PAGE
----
Climate change won a mention in the first two minutes of Alistair Darling’s Budget Wednesday, billed in advance as a “green” Budget that would raise green taxes and curb greenhouse gases.

But the measures outlined in his speech fell short of radical change and are unlikely to have much impact on emissions.

According to KPMG, the measures announced on Wednesday would account for a reduction of emissions of about 5 per cent by 2015, which would not put the UK on track to meet its obligations to cut emissions by 20 per cent under the European Commission’s proposals.

The green measures will raise about £1.6bn in extra revenue this year, rising to £1.77bn by 2010-2011, chiefly from increases in fuel duties if they come into force and changes to vehicle excise duty. But the proportion of tax revenue coming from green taxes will fall by 0.1 percentage point to 6.91 per cent in 2008-09.

Frank Sangster, head of KPMG’s environmental tax and incentives group, said: “It is still very unclear from a [consumer] and corporate perspective how the vast majority of carbon reduction will be delivered.”

The main green measures will hit cars, the most polluting of which will be more heavily taxed, and electricity companies, which may face having to buy all of their permits to produce carbon after 2012.

Retailers must curb their use of disposable carrier bags or face legislation next year forcing them to charge a levy on the bags.

The new aircraft duty, charged per jet instead of per passenger, will raise 10 per cent more revenue in its second year of operation, the chancellor promised. The construction industry will have to work out how to make all new office buildings “zero carbon” by 2019.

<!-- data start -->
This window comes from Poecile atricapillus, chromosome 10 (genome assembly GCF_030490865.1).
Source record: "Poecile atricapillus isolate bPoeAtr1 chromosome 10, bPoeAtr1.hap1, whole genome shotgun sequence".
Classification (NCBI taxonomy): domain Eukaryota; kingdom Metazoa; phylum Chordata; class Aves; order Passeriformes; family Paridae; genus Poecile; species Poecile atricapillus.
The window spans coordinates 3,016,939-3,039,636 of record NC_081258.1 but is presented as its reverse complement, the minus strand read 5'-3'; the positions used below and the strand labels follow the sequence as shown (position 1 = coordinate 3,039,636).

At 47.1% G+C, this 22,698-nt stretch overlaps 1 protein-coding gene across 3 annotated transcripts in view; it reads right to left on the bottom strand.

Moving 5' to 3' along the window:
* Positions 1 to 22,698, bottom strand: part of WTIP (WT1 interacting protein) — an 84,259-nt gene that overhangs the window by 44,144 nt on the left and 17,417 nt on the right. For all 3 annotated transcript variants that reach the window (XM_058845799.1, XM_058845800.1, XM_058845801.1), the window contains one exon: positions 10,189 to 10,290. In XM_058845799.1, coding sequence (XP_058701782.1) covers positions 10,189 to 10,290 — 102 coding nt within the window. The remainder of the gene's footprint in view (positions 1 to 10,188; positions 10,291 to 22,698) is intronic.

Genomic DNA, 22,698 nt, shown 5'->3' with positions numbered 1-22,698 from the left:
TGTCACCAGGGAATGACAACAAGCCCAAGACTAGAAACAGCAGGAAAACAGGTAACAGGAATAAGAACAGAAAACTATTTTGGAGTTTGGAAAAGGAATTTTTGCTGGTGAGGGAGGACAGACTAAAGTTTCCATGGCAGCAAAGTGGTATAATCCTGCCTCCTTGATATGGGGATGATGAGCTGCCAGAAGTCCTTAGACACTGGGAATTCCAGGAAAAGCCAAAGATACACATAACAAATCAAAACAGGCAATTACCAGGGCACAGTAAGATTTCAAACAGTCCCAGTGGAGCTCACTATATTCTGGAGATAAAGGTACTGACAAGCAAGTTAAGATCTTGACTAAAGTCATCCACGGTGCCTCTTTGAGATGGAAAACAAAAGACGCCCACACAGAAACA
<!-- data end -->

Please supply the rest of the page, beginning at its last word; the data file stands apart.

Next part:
Next year, the chancellor will also have to present a “carbon budget” alongside the Budget, showing how the government will set the UK on a carbon-cutting trajectory to 2022. The carbon budget will set out how much carbon the country can emit within a four to five-year period.

Many businesses were as critical as green campaigning groups of the chancellor’s performance, saying the measures failed to give much certainty on the future of environmental regulation. Gareth Stace, head of environment at the EEF manufacturers’ organisation, said: “This certainly was not a green Budget, at a time when both the domestic sector and industry needed a green Budget.”

He dismissed the plastic bag proposals as “emotive but not really a big issue”, and said the chancellor had given few green incentives to businesses or consumers.

Stephen Robertson,
director-general of the British Retail Consortium, said: “It’s clear the chancellor has huge holes in his accounts and is trying to hide an old-fashioned tax grab behind a bags and alcohol smokescreen.”

Green campaigners slammed the Budget. Tony Juniper, director of Friends of the Earth, said: “The chancellor promised to put sustainability at the heart of today’s announcement, but he has merely tinkered in the margins. He should have [made] it cheaper and easier for people to go green.”

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